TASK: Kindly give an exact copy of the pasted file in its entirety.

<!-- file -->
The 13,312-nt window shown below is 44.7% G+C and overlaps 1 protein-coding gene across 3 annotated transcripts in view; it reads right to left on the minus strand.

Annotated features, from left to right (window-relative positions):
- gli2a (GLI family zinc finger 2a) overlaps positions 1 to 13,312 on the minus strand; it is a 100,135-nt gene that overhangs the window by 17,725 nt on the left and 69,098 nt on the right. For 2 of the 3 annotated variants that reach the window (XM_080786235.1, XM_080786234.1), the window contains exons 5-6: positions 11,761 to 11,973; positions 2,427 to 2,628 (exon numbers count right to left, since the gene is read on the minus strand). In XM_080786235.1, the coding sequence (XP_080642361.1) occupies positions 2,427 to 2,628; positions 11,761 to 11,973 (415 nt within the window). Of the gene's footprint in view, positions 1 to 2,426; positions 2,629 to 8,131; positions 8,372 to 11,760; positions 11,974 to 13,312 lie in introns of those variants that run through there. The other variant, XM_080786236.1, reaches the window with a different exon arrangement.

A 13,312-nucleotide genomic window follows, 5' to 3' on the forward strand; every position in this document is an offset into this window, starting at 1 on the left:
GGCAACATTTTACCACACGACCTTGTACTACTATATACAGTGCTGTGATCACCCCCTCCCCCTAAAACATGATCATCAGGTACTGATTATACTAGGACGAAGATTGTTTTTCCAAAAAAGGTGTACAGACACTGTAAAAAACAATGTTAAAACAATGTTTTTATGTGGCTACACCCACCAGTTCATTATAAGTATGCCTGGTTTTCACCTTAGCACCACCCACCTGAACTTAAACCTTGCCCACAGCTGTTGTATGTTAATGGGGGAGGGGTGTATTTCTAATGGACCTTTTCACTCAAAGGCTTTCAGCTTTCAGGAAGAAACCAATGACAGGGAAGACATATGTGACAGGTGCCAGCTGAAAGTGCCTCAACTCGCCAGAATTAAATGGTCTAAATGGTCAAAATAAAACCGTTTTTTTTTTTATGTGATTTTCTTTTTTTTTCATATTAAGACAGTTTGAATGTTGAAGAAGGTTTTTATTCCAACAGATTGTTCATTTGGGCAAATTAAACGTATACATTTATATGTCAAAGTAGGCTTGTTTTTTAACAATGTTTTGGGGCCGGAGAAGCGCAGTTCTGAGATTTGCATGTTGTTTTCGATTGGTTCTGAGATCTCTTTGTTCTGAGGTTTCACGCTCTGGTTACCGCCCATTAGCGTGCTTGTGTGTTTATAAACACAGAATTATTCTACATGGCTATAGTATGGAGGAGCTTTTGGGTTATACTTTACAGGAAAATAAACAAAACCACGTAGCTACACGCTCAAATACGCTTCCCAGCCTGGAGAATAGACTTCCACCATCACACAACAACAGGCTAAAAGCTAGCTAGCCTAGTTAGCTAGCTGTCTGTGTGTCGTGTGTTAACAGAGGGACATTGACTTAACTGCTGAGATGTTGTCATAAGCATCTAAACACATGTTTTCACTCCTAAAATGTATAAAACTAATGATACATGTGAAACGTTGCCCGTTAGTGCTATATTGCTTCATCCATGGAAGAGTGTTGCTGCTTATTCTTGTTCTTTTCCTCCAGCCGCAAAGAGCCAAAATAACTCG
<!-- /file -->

The 13,312-nt window shown below is 44.7% G+C and overlaps 1 protein-coding gene across 3 annotated transcripts in view; it reads right to left on the minus strand.

Annotated features, from left to right (window-relative positions):
- gli2a (GLI family zinc finger 2a) overlaps positions 1 to 13,312 on the minus strand; it is a 100,135-nt gene that overhangs the window by 17,725 nt on the left and 69,098 nt on the right. For 2 of the 3 annotated variants that reach the window (XM_080786235.1, XM_080786234.1), the window contains exons 5-6: positions 11,761 to 11,973; positions 2,427 to 2,628 (exon numbers count right to left, since the gene is read on the minus strand). In XM_080786235.1, the coding sequence (XP_080642361.1) occupies positions 2,427 to 2,628; positions 11,761 to 11,973 (415 nt within the window). Of the gene's footprint in view, positions 1 to 2,426; positions 2,629 to 8,131; positions 8,372 to 11,760; positions 11,974 to 13,312 lie in introns of those variants that run through there. The other variant, XM_080786236.1, reaches the window with a different exon arrangement.

A 13,312-nucleotide genomic window follows, 5' to 3' on the forward strand; every position in this document is an offset into this window, starting at 1 on the left:
GGCAACATTTTACCACACGACCTTGTACTACTATATACAGTGCTGTGATCACCCCCTCCCCCTAAAACATGATCATCAGGTACTGATTATACTAGGACGAAGATTGTTTTTCCAAAAAAGGTGTACAGACACTGTAAAAAACAATGTTAAAACAATGTTTTTATGTGGCTACACCCACCAGTTCATTATAAGTATGCCTGGTTTTCACCTTAGCACCACCCACCTGAACTTAAACCTTGCCCACAGCTGTTGTATGTTAATGGGGGAGGGGTGTATTTCTAATGGACCTTTTCACTCAAAGGCTTTCAGCTTTCAGGAAGAAACCAATGACAGGGAAGACATATGTGACAGGTGCCAGCTGAAAGTGCCTCAACTCGCCAGAATTAAATGGTCTAAATGGTCAAAATAAAACCGTTTTTTTTTTTATGTGATTTTCTTTTTTTTTCATATTAAGACAGTTTGAATGTTGAAGAAGGTTTTTATTCCAACAGATTGTTCATTTGGGCAAATTAAACGTATACATTTATATGTCAAAGTAGGCTTGTTTTTTAACAATGTTTTGGGGCCGGAGAAGCGCAGTTCTGAGATTTGCATGTTGTTTTCGATTGGTTCTGAGATCTCTTTGTTCTGAGGTTTCACGCTCTGGTTACCGCCCATTAGCGTGCTTGTGTGTTTATAAACACAGAATTATTCTACATGGCTATAGTATGGAGGAGCTTTTGGGTTATACTTTACAGGAAAATAAACAAAACCACGTAGCTACACGCTCAAATACGCTTCCCAGCCTGGAGAATAGACTTCCACCATCACACAACAACAGGCTAAAAGCTAGCTAGCCTAGTTAGCTAGCTGTCTGTGTGTCGTGTGTTAACAGAGGGACATTGACTTAACTGCTGAGATGTTGTCATAAGCATCTAAACACATGTTTTCACTCCTAAAATGTATAAAACTAATGATACATGTGAAACGTTGCCCGTTAGTGCTATATTGCTTCATCCATGGAAGAGTGTTGCTGCTTATTCTTGTTCTTTTCCTCCAGCCGCAAAGAGCCAAAATAACTCG